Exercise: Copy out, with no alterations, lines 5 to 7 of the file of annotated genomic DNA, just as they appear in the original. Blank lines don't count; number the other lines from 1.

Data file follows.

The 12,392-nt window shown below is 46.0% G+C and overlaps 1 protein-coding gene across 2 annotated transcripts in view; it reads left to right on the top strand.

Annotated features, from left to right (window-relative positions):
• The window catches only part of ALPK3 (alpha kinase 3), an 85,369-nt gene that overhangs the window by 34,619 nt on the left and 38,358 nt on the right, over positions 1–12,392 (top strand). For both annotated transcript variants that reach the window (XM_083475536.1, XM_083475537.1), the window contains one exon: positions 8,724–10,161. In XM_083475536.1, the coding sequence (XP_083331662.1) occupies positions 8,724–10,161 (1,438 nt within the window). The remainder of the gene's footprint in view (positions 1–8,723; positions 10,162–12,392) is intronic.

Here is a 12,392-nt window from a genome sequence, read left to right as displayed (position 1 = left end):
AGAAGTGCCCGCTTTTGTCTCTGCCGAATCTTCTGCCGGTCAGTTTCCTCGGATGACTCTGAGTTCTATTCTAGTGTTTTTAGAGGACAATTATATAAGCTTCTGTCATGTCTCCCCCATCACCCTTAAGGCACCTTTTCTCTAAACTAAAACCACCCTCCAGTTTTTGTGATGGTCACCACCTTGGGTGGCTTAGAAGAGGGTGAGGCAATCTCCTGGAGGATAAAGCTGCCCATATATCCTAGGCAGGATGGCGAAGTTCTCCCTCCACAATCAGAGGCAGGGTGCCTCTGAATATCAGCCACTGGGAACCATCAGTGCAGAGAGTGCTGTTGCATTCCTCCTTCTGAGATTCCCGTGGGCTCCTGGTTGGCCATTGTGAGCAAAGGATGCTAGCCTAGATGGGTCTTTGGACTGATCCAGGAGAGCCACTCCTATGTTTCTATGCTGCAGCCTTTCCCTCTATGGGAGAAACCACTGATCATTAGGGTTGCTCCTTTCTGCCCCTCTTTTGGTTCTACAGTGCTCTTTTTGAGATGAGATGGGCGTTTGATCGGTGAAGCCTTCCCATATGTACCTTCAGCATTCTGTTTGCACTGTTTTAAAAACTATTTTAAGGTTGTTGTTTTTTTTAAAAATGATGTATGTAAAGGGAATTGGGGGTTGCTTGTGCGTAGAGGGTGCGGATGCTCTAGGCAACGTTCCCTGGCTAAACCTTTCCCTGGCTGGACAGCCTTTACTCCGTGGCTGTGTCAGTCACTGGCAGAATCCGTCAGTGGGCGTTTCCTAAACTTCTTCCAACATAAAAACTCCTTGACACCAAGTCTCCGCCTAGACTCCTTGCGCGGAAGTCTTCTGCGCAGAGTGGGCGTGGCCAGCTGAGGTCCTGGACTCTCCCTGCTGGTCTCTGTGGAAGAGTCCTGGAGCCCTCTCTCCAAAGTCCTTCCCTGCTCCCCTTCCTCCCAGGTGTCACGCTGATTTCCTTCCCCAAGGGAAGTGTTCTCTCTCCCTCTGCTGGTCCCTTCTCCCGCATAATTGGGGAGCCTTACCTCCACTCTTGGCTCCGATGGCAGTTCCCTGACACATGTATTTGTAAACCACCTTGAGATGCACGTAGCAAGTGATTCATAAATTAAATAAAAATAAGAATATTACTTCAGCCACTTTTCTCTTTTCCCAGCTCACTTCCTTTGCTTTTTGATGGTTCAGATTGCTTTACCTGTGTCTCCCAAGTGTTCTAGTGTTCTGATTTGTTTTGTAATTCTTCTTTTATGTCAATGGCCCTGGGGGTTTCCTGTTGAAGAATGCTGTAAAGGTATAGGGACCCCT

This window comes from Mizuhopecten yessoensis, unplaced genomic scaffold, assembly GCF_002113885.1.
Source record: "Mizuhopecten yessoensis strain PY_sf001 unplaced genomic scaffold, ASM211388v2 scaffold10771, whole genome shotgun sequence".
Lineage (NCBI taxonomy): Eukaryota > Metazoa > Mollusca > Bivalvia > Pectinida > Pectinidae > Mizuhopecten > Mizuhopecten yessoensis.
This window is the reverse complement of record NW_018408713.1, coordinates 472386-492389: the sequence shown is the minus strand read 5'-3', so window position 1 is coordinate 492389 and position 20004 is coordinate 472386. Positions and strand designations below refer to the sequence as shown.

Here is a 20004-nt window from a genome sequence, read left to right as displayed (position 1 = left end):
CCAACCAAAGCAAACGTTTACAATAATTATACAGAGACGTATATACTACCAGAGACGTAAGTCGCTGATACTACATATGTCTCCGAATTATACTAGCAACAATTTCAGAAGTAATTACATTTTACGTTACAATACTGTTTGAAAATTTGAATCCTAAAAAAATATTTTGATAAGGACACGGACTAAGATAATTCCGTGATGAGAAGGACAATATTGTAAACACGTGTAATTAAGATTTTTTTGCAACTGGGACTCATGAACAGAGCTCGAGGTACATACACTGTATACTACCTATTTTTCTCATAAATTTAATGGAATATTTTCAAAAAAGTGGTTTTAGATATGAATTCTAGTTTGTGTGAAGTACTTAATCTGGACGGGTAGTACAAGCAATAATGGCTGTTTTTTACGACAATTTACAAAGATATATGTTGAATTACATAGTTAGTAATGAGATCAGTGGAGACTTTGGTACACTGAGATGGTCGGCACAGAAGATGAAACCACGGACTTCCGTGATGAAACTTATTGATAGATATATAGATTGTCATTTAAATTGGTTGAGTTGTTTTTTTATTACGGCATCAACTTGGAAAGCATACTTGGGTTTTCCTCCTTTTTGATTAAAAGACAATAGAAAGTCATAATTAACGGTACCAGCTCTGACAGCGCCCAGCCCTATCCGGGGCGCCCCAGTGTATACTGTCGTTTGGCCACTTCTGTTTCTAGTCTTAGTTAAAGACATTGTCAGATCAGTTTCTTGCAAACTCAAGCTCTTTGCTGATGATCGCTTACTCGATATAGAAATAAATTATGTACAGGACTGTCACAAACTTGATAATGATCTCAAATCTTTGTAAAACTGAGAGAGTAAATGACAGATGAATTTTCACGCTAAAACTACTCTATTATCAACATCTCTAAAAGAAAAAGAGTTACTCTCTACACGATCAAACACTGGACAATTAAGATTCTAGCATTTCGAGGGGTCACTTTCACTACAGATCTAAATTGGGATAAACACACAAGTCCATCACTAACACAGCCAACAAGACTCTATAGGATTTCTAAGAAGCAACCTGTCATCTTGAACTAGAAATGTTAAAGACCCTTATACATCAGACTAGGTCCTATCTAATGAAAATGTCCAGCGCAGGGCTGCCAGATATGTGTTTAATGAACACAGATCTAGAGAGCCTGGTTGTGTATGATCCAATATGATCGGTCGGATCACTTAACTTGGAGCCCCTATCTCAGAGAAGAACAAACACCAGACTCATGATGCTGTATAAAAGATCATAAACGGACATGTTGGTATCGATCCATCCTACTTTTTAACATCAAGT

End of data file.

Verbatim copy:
AGAAGTGCCCGCTTTTGTCTCTGCCGAATCTTCTGCCGGTCAGTTTCCTCGGATGACTCTGAGTTCTATTCTAGTGTTTTTAGAGGACAATTATATAAGCTTCTGTCATGTCTCCCCCATCACCCTTAAGGCACCTTTTCTCTAAACTAAAACCACCCTCCAGTTTTTGTGATGGTCACCACCTTGGGTGGCTTAGAAGAGGGTGAGGCAATCTCCTGGAGGATAAAGCTGCCCATATATCCTAGGCAGGATGGCGAAGTTCTCCCTCCACAATCAGAGGCAGGGTGCCTCTGAATATCAGCCACTGGGAACCATCAGTGCAGAGAGTGCTGTTGCATTCCTCCTTCTGAGATTCCCGTGGGCTCCTGGTTGGCCATTGTGAGCAAAGGATGCTAGCCTAGATGGGTCTTTGGACTGATCCAGGAGAGCCACTCCTATGTTTCTATGCTGCAGCCTTTCCCTCTATGGGAGAAACCACTGATCATTAGGGTTGCTCCTTTCTGCCCCTCTTTTGGTTCTACAGTGCTCTTTTTGAGATGAGATGGGCGTTTGATCGGTGAAGCCTTCCCATATGTACCTTCAGCATTCTGTTTGCACTGTTTTAAAAACTATTTTAAGGTTGTTGTTTTTTTTAAAAATGATGTATGTAAAGGGAATTGGGGGTTGCTTGTGCGTAGAGGGTGCGGATGCTCTAGGCAACGTTCCCTGGCTAAACCTTTCCCTGGCTGGACAGCCTTTACTCCGTGGCTGTGTCAGTCACTGGCAGAATCCGTCAGTGGGCGTTTCCTAAACTTCTTCCAACATAAAAACTCCTTGACACCAAGTCTCCGCCTAGACTCCTTGCGCGGAAGTCTTCTGCGCAGAGTGGGCGTGGCCAGCTGAGGTCCTGGACTCTCCCTGCTGGTCTCTGTGGAAGAGTCCTGGAGCCCTCTCTCCAAAGTCCTTCCCTGCTCCCCTTCCTCCCAGGTGTCACGCTGATTTCCTTCCCCAAGGGAAGTGTTCTCTCTCCCTCTGCTGGTCCCTTCTCCCGCATAATTGGGGAGCCTTACCTCCACTCTTGGCTCCGATGGCAGTTCCCTGACACATGTATTTGTAAACCACCTTGAGATGCACGTAGCAAGTGATTCATAAATTAAATAAAAATAAGAATATTACTTCAGCCACTTTTCTCTTTTCCCAGCTCACTTCCTTTGCTTTTTGATGGTTCAGATTGCTTTACCTGTGTCTCCCAAGTGTTCTAGTGTTCTGATTTGTTTTGTAATTCTTCTTTTATGTCAATGGCCCTGGGGGTTTCCTGTTGAAGAATGCTGTAAAGGTATAGGGACCCCT

This window comes from Mizuhopecten yessoensis, unplaced genomic scaffold, assembly GCF_002113885.1.
Source record: "Mizuhopecten yessoensis strain PY_sf001 unplaced genomic scaffold, ASM211388v2 scaffold10771, whole genome shotgun sequence".